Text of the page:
What happens when two magicians are pitted against each other in a twisted game that only aims to appease some fragile egos?Continue reading “The Night Circus by Erin Morgenstern – Review”
What if your thoughts intersected with someone else’s—and your identity and sense of reality become completely warped? Similar to his debut film Primer, Shane Carruth heavily focuses on identity using slow, layered, unique and intricate scenes that convey one’s humanity in Upstream Color.
A pretty experimental film that makes your head scratch at times, this is the type of subgenre that truly captures a person’s subconscious in a nonlinear way. The premise can be described as “basic” in the sense that it’s simply about a parasite affecting people’s mind, but it’s more so metaphorical than plot-driven.Continue reading “Upstream Color (2013) – Review”
The grisly, the sublime, and moral quandaries are all fascinating aspects of the Gothic genre—and Silvia Moreno-Garcia doesn’t shy away from them in her novel, Mexican Gothic.Continue reading “Mexican Gothic by Silvia Moreno-Garcia – Review”
In an era where isolation and loneliness are far from alien, director Kiyoshi Kurasawa shows us the true horrors of technological acceleration.Continue reading “Pulse (2001) – Review”
Being the daughter of one of the most powerful gods might give you the most extravagant lifestyle you can imagine–yet Circe’s life is anything but that.
A tale of triumphs, grief, heartbreak, and ego-filled gods, Circe focuses on the peculiar daughter of Helios (god of the sun) and Perse (a nymph and naiad). Since her childhood, Circe the nymph has had to go through all sorts of trials and tribulations that her siblings don’t even have to–and she eventually snaps, getting ousted from the opulent house of Helios.Continue reading “Circe by Madeline Miller – Review”
Paying homage to classic slashers such as the Texas Chainsaw Massacre franchise, recent A24 film X delivers a few modern tropes in combination with a 70s atmosphere that many horror fans are nostalgic about—with a more risqué premise.Continue reading “X (2022) – Review”
17 people go on a writer’s retreat to craft pretty words with no distractions, no contact with the outside world, all together in an abandoned theater for three months. What could possibly go wrong?
Haunted by Chuck Palahniuk is a compilation of 14 disturbing short stories that are part of a bigger narrative. Following the lives of 19 people with names representative of the stories they tell, such as Saint Guts, Sister Vigilante, and Mother Nature. Palahniuk adds a much darker and satirical tone in a setting and premise that might remind the audience of Agatha Christie’s And Then There Were None.Continue reading “Haunted by Chuck Palahniuk – Review”
Directed by Scott Cooper and produced by Guillermo del Toro, Antlers delves into supernatural folklore horror and a tale of trauma, grief and horror taking place in a small Oregon town.
An adaptation of Nick Antosca’s short story “The Quiet Boy”, the film incorporates a variety of elements that are in many contemporary horror films. The trauma and bad family dynamics are conspicuous since the beginning, following a community where poverty and neglect are rampant. The film opens with a spine-chilling quote, letting the audience a glimpse of the malovelent spirit at hand:Continue reading “Antlers (2021) – Review”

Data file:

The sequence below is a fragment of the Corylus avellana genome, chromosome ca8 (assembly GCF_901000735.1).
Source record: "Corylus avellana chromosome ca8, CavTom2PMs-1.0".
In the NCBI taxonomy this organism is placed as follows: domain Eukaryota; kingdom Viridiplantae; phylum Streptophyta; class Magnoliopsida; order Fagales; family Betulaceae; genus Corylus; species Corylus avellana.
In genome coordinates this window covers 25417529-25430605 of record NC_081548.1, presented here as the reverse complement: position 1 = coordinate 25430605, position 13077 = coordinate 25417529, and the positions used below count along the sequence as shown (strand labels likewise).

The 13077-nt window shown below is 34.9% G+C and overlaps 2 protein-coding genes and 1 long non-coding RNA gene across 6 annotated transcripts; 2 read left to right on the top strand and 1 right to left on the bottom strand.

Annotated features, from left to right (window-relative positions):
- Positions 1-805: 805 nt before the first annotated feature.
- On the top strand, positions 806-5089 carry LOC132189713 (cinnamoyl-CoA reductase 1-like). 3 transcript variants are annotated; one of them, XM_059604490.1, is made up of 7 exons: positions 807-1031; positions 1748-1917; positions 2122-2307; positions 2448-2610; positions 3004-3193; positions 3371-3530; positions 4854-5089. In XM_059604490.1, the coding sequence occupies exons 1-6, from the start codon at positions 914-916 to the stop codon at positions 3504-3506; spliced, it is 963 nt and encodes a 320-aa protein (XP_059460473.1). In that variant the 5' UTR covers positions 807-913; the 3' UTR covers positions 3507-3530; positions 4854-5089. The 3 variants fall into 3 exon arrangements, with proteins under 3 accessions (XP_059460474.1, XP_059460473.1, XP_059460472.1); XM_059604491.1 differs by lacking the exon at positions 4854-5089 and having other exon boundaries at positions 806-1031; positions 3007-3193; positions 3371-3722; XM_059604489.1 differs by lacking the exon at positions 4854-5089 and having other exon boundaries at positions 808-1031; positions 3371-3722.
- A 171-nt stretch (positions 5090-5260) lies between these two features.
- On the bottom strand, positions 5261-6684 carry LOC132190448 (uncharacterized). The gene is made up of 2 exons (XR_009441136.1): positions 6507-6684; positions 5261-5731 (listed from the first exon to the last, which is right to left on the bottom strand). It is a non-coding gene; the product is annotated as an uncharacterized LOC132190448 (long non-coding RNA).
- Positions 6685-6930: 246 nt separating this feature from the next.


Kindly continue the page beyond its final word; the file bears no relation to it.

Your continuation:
In the dream-like House encompassed by a sea, Piranesi is surrounded by beautiful statues, endless halls and even dangerous pathways. While this labyrinthine is the only thing he’s ever known, Piranesi discovers that there’s more to it than he realizes.
The fantasy novel follows the journal entries of Piranesi, a man who lives in a place called the House comprising infinite vestibules, intricate statues, and even an ocean that sweeps back and forth in it. Being the sole inhabitant of the House – besides an occassional visitor he calls the Other whom he does research with – he explores and takes notes of every nook and cranny of it in his journal. From the tidal patterns to the skeletons and statues, Piranesi has great respect for this World – but things start getting fishy about the only place he’s ever known, and we’re not talking about the ones he catches for food.
Like the House, the prose itself is beautiful – Clarke somehow makes statues and fishing sound intriguing. Although many fantasy books can have complicated world-building that can confuse or bore readers, Clarke’s descriptions are delightfully entrancing. From Piranesi’s journal entries, his appreciation and awe for the House is more than conspicuous, calling himself the “Beloved Child of the House.” It’s akin to how many people often view religion:Continue reading “Piranesi by Susanna Clarke – Review”
We hear horror stories about modern dating all the time – they’re nothing new, unfortunately. Fresh, however, takes this on a whole new level,- and this is much more horrifying than your average scary “getting kidnapped by your Tinder date” scenario.
Mimi Cave’s new horror film Fresh has a modern and darkly humorous take on dating. We’ve seen and heard some embarrassing stories from our friends, from matches online not being who they really are in real life, to more extreme incidents as seen in Netflix’s Tinder Swindler. Dating can’t get any crazier than that…right?Continue reading “Fresh (2022) – Review”